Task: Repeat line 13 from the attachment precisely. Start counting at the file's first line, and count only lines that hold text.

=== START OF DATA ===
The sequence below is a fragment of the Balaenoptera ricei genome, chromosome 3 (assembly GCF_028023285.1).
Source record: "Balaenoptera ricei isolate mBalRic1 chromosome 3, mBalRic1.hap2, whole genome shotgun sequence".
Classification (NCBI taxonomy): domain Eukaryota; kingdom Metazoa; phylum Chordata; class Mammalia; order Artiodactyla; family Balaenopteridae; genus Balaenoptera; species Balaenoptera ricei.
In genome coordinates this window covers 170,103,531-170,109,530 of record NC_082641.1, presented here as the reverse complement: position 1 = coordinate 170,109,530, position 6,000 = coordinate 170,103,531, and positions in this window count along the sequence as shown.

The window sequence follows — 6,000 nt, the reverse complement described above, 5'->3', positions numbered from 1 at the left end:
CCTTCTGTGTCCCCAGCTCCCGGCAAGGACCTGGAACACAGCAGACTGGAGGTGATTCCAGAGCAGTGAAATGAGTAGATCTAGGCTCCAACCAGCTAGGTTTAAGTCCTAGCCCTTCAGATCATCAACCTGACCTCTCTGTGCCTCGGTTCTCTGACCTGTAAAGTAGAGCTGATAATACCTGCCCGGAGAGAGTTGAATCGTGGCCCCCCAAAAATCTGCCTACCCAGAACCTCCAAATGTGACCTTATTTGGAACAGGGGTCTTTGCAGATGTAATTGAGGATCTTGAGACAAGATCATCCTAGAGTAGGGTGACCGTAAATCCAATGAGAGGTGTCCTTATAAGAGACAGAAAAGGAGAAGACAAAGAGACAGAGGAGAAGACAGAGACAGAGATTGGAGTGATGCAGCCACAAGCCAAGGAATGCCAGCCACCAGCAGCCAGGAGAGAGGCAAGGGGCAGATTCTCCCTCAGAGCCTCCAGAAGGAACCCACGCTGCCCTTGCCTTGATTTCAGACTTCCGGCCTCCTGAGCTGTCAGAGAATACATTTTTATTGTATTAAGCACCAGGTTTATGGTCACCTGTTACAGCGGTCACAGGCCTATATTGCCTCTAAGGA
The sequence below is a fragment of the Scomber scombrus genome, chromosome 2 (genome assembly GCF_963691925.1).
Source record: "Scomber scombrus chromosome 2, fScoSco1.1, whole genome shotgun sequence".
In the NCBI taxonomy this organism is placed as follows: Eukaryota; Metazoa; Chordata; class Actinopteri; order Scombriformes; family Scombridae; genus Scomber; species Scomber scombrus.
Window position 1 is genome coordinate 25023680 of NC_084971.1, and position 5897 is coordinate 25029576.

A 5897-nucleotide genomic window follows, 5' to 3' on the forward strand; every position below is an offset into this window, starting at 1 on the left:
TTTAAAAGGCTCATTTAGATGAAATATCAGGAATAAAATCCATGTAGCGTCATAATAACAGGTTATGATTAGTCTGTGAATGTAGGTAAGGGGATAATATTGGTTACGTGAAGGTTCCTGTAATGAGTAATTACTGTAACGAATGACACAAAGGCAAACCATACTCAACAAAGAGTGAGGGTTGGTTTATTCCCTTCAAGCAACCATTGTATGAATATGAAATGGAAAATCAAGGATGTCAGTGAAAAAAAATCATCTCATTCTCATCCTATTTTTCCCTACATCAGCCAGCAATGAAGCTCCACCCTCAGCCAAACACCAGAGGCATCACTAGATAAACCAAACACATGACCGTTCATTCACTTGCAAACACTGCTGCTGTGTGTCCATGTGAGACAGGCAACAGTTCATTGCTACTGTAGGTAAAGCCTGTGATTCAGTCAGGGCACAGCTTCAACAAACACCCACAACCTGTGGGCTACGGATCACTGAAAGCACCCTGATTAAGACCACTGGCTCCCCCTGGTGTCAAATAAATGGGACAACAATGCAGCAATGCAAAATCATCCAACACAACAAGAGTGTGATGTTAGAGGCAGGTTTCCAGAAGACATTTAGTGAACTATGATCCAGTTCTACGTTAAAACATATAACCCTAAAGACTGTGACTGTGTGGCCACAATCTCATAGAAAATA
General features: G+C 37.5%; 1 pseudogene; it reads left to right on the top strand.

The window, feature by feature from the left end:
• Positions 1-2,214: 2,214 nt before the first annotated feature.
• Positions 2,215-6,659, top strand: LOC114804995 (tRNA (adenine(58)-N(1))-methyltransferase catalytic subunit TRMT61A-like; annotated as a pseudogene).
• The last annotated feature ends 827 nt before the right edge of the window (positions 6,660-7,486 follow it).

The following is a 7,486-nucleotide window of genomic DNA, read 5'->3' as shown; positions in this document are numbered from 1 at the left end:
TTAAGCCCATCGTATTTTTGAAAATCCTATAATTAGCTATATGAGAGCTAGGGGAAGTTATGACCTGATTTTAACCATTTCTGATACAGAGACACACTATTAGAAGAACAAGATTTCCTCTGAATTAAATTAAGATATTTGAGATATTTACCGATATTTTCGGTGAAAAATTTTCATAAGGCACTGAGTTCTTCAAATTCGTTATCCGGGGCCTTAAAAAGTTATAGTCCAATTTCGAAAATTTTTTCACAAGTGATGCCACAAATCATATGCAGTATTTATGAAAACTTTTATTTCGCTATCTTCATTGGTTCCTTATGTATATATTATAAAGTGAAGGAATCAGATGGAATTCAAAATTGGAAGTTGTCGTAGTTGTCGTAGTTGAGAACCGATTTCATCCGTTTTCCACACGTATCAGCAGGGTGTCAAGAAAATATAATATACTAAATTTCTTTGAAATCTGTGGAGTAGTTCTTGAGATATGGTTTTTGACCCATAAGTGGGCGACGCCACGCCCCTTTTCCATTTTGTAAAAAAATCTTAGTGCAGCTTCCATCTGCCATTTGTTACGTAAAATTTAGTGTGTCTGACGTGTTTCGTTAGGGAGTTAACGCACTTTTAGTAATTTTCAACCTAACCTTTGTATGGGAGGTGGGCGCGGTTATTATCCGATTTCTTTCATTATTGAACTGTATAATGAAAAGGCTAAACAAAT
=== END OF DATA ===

General features: G+C 37.5%; 1 pseudogene; it reads left to right on the top strand.